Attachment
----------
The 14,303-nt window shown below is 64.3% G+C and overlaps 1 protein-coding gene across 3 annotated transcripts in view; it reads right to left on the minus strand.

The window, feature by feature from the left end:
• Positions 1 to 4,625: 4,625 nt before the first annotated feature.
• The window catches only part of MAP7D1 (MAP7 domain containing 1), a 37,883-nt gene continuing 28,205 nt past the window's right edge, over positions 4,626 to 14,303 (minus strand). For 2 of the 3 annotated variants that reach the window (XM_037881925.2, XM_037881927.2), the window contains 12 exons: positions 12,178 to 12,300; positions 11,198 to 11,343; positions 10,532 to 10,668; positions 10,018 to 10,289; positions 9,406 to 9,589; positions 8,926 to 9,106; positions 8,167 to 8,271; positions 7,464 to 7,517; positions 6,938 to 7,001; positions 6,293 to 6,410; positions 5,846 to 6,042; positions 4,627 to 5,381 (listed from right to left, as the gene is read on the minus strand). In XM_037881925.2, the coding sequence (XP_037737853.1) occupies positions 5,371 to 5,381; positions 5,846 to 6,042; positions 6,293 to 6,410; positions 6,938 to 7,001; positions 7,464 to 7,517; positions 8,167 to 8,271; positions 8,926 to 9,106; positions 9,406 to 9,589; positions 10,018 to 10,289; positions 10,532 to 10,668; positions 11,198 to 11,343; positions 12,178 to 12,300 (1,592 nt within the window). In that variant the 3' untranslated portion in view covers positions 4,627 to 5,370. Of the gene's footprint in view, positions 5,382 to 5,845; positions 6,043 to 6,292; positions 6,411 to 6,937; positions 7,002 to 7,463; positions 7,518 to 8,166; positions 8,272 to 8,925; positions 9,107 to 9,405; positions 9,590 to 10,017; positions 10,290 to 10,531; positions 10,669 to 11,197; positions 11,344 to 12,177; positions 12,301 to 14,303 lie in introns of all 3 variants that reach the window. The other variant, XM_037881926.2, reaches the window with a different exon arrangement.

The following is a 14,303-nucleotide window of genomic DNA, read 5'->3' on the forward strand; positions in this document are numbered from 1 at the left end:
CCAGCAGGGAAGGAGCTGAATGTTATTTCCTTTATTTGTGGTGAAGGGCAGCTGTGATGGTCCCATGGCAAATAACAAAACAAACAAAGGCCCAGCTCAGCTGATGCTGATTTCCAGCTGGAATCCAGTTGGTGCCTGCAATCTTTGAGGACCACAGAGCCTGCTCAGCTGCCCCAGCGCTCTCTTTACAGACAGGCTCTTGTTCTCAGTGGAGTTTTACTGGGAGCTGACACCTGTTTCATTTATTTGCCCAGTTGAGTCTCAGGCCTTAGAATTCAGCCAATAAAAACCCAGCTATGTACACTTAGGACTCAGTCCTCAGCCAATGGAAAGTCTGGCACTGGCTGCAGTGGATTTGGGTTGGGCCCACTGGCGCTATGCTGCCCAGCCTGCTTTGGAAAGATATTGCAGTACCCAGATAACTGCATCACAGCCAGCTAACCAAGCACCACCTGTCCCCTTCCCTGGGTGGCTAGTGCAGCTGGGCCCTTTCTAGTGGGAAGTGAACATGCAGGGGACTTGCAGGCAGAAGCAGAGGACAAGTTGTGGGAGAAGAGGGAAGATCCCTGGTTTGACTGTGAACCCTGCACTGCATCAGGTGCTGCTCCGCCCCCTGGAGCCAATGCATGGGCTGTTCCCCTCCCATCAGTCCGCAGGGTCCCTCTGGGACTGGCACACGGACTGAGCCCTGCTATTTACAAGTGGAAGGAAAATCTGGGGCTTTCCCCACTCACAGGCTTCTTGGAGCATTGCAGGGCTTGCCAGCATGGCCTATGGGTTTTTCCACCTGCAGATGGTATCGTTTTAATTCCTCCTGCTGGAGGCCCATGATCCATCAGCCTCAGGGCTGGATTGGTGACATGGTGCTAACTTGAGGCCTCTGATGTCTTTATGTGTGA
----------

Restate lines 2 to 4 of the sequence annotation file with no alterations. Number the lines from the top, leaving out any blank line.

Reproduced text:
The window, feature by feature from the left end:
• Positions 1 to 4,625: 4,625 nt before the first annotated feature.
• The window catches only part of MAP7D1 (MAP7 domain containing 1), a 37,883-nt gene continuing 28,205 nt past the window's right edge, over positions 4,626 to 14,303 (minus strand). For 2 of the 3 annotated variants that reach the window (XM_037881925.2, XM_037881927.2), the window contains 12 exons: positions 12,178 to 12,300; positions 11,198 to 11,343; positions 10,532 to 10,668; positions 10,018 to 10,289; positions 9,406 to 9,589; positions 8,926 to 9,106; positions 8,167 to 8,271; positions 7,464 to 7,517; positions 6,938 to 7,001; positions 6,293 to 6,410; positions 5,846 to 6,042; positions 4,627 to 5,381 (listed from right to left, as the gene is read on the minus strand). In XM_037881925.2, the coding sequence (XP_037737853.1) occupies positions 5,371 to 5,381; positions 5,846 to 6,042; positions 6,293 to 6,410; positions 6,938 to 7,001; positions 7,464 to 7,517; positions 8,167 to 8,271; positions 8,926 to 9,106; positions 9,406 to 9,589; positions 10,018 to 10,289; positions 10,532 to 10,668; positions 11,198 to 11,343; positions 12,178 to 12,300 (1,592 nt within the window). In that variant the 3' untranslated portion in view covers positions 4,627 to 5,370. Of the gene's footprint in view, positions 5,382 to 5,845; positions 6,043 to 6,292; positions 6,411 to 6,937; positions 7,002 to 7,463; positions 7,518 to 8,166; positions 8,272 to 8,925; positions 9,107 to 9,405; positions 9,590 to 10,017; positions 10,290 to 10,531; positions 10,669 to 11,197; positions 11,344 to 12,177; positions 12,301 to 14,303 lie in introns of all 3 variants that reach the window. The other variant, XM_037881926.2, reaches the window with a different exon arrangement.